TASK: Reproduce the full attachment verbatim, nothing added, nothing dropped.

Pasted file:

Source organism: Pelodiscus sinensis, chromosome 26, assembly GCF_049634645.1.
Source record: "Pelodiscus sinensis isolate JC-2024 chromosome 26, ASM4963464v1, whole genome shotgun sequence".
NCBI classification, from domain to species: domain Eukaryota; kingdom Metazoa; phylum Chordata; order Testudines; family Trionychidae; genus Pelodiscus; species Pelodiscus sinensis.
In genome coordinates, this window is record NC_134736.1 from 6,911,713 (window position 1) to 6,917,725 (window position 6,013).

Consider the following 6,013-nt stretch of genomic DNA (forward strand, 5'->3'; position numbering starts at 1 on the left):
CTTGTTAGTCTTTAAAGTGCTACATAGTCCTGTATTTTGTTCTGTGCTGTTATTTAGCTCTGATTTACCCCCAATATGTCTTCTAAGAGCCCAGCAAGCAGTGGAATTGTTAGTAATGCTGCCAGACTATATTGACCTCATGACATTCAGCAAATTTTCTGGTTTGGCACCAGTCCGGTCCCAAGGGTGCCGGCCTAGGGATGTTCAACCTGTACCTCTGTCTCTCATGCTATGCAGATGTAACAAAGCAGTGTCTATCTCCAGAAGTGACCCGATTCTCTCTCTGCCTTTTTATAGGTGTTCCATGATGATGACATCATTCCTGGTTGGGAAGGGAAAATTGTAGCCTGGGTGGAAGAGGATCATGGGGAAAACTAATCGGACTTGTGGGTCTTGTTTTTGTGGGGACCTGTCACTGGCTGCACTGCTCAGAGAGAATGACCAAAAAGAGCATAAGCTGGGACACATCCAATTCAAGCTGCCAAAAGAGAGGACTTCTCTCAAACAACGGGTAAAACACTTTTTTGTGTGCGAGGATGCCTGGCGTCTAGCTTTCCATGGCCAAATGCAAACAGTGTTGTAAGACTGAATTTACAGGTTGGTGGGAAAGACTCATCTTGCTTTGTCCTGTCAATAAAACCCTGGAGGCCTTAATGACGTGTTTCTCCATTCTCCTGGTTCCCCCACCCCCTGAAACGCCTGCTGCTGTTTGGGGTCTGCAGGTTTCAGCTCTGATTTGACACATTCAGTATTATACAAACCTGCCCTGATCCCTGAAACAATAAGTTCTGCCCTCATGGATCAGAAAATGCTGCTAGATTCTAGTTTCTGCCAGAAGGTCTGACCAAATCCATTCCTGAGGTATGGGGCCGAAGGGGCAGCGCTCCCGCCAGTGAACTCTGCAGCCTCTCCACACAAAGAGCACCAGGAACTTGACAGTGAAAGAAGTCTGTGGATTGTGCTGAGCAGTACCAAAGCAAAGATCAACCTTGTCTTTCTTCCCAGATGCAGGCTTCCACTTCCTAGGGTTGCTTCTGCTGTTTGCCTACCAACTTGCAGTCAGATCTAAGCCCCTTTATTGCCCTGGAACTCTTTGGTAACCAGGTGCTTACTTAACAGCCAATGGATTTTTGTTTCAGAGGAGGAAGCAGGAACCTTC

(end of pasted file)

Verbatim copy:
Source organism: Pelodiscus sinensis, chromosome 26, assembly GCF_049634645.1.
Source record: "Pelodiscus sinensis isolate JC-2024 chromosome 26, ASM4963464v1, whole genome shotgun sequence".
NCBI classification, from domain to species: domain Eukaryota; kingdom Metazoa; phylum Chordata; order Testudines; family Trionychidae; genus Pelodiscus; species Pelodiscus sinensis.
In genome coordinates, this window is record NC_134736.1 from 6,911,713 (window position 1) to 6,917,725 (window position 6,013).

Consider the following 6,013-nt stretch of genomic DNA (forward strand, 5'->3'; position numbering starts at 1 on the left):
CTTGTTAGTCTTTAAAGTGCTACATAGTCCTGTATTTTGTTCTGTGCTGTTATTTAGCTCTGATTTACCCCCAATATGTCTTCTAAGAGCCCAGCAAGCAGTGGAATTGTTAGTAATGCTGCCAGACTATATTGACCTCATGACATTCAGCAAATTTTCTGGTTTGGCACCAGTCCGGTCCCAAGGGTGCCGGCCTAGGGATGTTCAACCTGTACCTCTGTCTCTCATGCTATGCAGATGTAACAAAGCAGTGTCTATCTCCAGAAGTGACCCGATTCTCTCTCTGCCTTTTTATAGGTGTTCCATGATGATGACATCATTCCTGGTTGGGAAGGGAAAATTGTAGCCTGGGTGGAAGAGGATCATGGGGAAAACTAATCGGACTTGTGGGTCTTGTTTTTGTGGGGACCTGTCACTGGCTGCACTGCTCAGAGAGAATGACCAAAAAGAGCATAAGCTGGGACACATCCAATTCAAGCTGCCAAAAGAGAGGACTTCTCTCAAACAACGGGTAAAACACTTTTTTGTGTGCGAGGATGCCTGGCGTCTAGCTTTCCATGGCCAAATGCAAACAGTGTTGTAAGACTGAATTTACAGGTTGGTGGGAAAGACTCATCTTGCTTTGTCCTGTCAATAAAACCCTGGAGGCCTTAATGACGTGTTTCTCCATTCTCCTGGTTCCCCCACCCCCTGAAACGCCTGCTGCTGTTTGGGGTCTGCAGGTTTCAGCTCTGATTTGACACATTCAGTATTATACAAACCTGCCCTGATCCCTGAAACAATAAGTTCTGCCCTCATGGATCAGAAAATGCTGCTAGATTCTAGTTTCTGCCAGAAGGTCTGACCAAATCCATTCCTGAGGTATGGGGCCGAAGGGGCAGCGCTCCCGCCAGTGAACTCTGCAGCCTCTCCACACAAAGAGCACCAGGAACTTGACAGTGAAAGAAGTCTGTGGATTGTGCTGAGCAGTACCAAAGCAAAGATCAACCTTGTCTTTCTTCCCAGATGCAGGCTTCCACTTCCTAGGGTTGCTTCTGCTGTTTGCCTACCAACTTGCAGTCAGATCTAAGCCCCTTTATTGCCCTGGAACTCTTTGGTAACCAGGTGCTTACTTAACAGCCAATGGATTTTTGTTTCAGAGGAGGAAGCAGGAACCTTC